April 16, 2014

Scholar / Soldier

ROTC cadet sets his sights on a military intelligence career

by Jeff Samoray, Published January 09, 2013

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Josh Hurst, a senior International Affairs major from Canton, has a perfect blend between his personal and school life.

Since enrolling at Eastern, he's been preparing for a military career through the Army Reserve Officers' Training Corps (ROTC). As one of the program's top cadets, he's carrying a 3.8 grade-point average and has earned the title of battalion commander. Some days run 14 hours. But that doesn't deter Hurst, who will pursue an Army military intelligence position after graduating.

"I spend most of my day in physical fitness training and mentoring the younger cadets," Hurst says. "Sometimes I arrive as early as 5 a.m. As a battalion commander, I'm learning what it takes to be an Army officer. That involves a lot of multitasking. But it's not hard to juggle my schoolwork and ROTC responsibilities. The ones who have it hard are the soldiers fighting in Afghanistan."

There are presently about 100 ROTC cadets at Eastern. The program is part of the cadet's college curriculum and is designed to produce military leaders. Full, four-year scholarships are available to many high-achieving cadets. Scholarship recipients agree to complete four years of military service. Selected cadets may choose to serve part-time in the U.S. Army Reserve or Army National Guard while pursuing a civilian career.

"ROTC isn't basic training and it's not the Boy Scouts," says Lieutenant Colonel Michael Wise, professor of Military Science. He also directs EMU's ROTC program. "It's a year-round leadership development course that produces degreed students who are offered a commission as a second lieutenant in the U.S. Army. ROTC produces military officers just like West Point. We're just smaller."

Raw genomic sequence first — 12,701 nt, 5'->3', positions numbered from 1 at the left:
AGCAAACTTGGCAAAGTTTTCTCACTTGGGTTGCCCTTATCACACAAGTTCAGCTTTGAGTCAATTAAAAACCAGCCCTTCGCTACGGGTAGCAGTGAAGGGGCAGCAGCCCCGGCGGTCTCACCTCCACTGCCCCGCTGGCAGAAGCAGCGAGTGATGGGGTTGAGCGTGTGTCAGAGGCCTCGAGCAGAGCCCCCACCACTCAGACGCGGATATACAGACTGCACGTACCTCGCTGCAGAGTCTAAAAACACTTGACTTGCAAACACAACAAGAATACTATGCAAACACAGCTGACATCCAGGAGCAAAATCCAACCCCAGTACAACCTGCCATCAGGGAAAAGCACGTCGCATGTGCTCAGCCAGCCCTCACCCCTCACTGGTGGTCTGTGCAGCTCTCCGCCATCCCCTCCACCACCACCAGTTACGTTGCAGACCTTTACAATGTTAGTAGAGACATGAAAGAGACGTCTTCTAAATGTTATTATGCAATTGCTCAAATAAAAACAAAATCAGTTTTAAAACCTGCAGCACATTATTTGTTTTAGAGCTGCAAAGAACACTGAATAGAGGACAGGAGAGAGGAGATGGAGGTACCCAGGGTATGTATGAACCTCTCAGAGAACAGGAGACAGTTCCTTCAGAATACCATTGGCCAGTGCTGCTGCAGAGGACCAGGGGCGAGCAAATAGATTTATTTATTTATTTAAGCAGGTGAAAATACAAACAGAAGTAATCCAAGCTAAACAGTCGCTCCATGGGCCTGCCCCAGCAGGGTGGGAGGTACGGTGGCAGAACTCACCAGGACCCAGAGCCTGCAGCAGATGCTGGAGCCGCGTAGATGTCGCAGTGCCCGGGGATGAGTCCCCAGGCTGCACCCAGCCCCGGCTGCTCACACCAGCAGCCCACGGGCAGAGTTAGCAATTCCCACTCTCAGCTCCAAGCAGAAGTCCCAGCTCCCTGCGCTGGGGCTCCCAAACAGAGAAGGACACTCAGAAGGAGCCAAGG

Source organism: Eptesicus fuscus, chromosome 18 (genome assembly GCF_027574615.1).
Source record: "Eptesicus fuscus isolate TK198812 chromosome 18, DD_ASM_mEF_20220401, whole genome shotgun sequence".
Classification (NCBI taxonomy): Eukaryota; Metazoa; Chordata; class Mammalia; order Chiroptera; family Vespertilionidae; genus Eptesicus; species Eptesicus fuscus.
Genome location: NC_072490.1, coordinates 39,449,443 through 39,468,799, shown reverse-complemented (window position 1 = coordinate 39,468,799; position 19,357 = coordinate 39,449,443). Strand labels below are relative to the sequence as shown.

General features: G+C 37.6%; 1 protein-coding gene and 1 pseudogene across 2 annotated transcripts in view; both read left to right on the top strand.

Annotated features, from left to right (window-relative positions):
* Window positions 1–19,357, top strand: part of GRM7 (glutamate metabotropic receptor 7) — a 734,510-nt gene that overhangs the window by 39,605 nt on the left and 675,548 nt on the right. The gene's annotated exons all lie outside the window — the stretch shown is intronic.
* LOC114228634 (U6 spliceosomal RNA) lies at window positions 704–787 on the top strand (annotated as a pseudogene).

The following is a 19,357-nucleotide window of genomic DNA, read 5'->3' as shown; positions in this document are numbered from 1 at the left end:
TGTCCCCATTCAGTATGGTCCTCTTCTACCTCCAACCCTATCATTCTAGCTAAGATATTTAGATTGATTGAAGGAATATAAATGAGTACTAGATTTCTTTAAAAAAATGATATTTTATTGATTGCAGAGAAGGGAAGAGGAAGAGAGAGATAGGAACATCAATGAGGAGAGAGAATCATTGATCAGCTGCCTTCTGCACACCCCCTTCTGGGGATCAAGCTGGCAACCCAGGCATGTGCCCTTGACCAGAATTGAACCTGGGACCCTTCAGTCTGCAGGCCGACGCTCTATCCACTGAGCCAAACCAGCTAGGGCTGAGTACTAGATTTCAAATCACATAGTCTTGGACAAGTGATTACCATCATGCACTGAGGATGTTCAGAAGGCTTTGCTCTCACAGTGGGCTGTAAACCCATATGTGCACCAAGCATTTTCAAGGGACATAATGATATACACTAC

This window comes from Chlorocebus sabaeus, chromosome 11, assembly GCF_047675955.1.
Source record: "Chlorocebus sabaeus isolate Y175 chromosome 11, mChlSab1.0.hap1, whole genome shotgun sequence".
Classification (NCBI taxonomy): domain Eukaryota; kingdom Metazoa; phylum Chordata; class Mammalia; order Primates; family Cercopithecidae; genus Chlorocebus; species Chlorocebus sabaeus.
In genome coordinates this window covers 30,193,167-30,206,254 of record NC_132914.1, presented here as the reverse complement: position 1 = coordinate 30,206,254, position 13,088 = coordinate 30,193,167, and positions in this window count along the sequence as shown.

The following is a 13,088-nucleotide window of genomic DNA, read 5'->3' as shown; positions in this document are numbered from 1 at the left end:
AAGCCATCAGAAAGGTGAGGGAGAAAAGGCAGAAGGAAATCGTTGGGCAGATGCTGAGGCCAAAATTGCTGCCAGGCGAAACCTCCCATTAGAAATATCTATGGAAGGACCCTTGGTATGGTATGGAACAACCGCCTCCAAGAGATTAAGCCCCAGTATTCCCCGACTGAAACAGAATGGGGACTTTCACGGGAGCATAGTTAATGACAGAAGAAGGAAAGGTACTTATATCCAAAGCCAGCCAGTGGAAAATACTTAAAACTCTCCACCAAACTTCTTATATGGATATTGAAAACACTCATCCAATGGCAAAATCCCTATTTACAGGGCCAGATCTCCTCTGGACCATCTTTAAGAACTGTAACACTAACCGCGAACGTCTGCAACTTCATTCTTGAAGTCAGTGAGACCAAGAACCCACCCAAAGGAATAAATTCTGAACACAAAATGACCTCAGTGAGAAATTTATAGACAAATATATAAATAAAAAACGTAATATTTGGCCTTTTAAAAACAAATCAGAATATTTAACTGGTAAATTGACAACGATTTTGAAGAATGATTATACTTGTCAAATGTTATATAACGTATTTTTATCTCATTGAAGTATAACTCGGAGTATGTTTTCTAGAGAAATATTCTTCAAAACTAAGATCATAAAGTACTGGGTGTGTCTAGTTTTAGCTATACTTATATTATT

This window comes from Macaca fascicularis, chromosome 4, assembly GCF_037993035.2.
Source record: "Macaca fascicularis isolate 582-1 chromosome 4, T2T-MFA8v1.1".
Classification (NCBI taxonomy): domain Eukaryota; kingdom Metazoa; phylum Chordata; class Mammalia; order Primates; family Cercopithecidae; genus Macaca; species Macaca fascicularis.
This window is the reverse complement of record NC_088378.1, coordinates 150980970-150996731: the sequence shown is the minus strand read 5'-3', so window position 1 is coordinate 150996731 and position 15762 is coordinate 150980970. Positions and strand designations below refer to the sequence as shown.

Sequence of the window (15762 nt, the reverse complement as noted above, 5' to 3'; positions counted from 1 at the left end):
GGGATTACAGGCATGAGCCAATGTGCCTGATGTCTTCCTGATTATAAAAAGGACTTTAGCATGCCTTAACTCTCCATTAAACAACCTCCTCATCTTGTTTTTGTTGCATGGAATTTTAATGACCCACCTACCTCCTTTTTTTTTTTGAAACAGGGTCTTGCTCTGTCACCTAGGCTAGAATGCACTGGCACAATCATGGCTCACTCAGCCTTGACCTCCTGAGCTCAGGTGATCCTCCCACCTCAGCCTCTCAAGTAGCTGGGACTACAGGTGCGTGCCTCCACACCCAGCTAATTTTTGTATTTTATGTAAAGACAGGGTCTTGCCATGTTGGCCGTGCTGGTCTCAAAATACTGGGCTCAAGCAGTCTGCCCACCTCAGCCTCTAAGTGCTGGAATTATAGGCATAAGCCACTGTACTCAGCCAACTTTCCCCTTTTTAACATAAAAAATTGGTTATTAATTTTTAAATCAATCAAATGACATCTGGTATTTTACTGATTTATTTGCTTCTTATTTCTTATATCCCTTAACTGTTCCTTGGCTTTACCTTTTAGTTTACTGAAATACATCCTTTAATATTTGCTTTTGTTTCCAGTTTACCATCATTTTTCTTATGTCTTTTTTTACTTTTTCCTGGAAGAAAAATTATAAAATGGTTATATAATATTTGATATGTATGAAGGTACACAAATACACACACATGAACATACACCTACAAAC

A typical week for a ROTC cadet includes three one-hour physical fitness training sessions, a two-hour classroom session, a two-hour training meeting, and a weekly leadership laboratory. The program also includes occasional weekend field training exercises.

"The time commitment is similar to that of a student-athlete who plays a varsity sport," Wise says.

Cadets continue training throughout the summer. A program highlight is the four-and-a-half week Leadership Development and Assessment Course, which takes place each summer at Ft. Lewis, Wash. Cadets between their junior and senior years from across the nation are evaluated and rated against their peers. Hurst is ranked in the top 10 percent of all cadets nationally.

"I pride myself on my college career and ROTC," Hurst says. "It's all about trying to be better today than I was yesterday. My International Affairs degree is a perfect match for my military intelligence goal. After completing my Army career, I'd like to work at the CIA or Pentagon as an intelligence analyst."

Wise has no doubts that Hurst will be successful.

"His potential is unlimited," Wise says. "He's always had big dreams and he's able to make them achievable. He's been able to succeed because of his determination. Hurst is among those cadets that we know will be a standout immediately upon graduating. Cadets like him learn to be responsible young adults and become part of a successful team. Those benefits, coupled with their academic experience, will benefit them throughout their lives."

Visit the EMU ROTC website to learn more about the Army Reserve Officers Training Corps and the benefits of cadet life. 

Geoff Larcom

glarcom@emich.edu

734.487.4400

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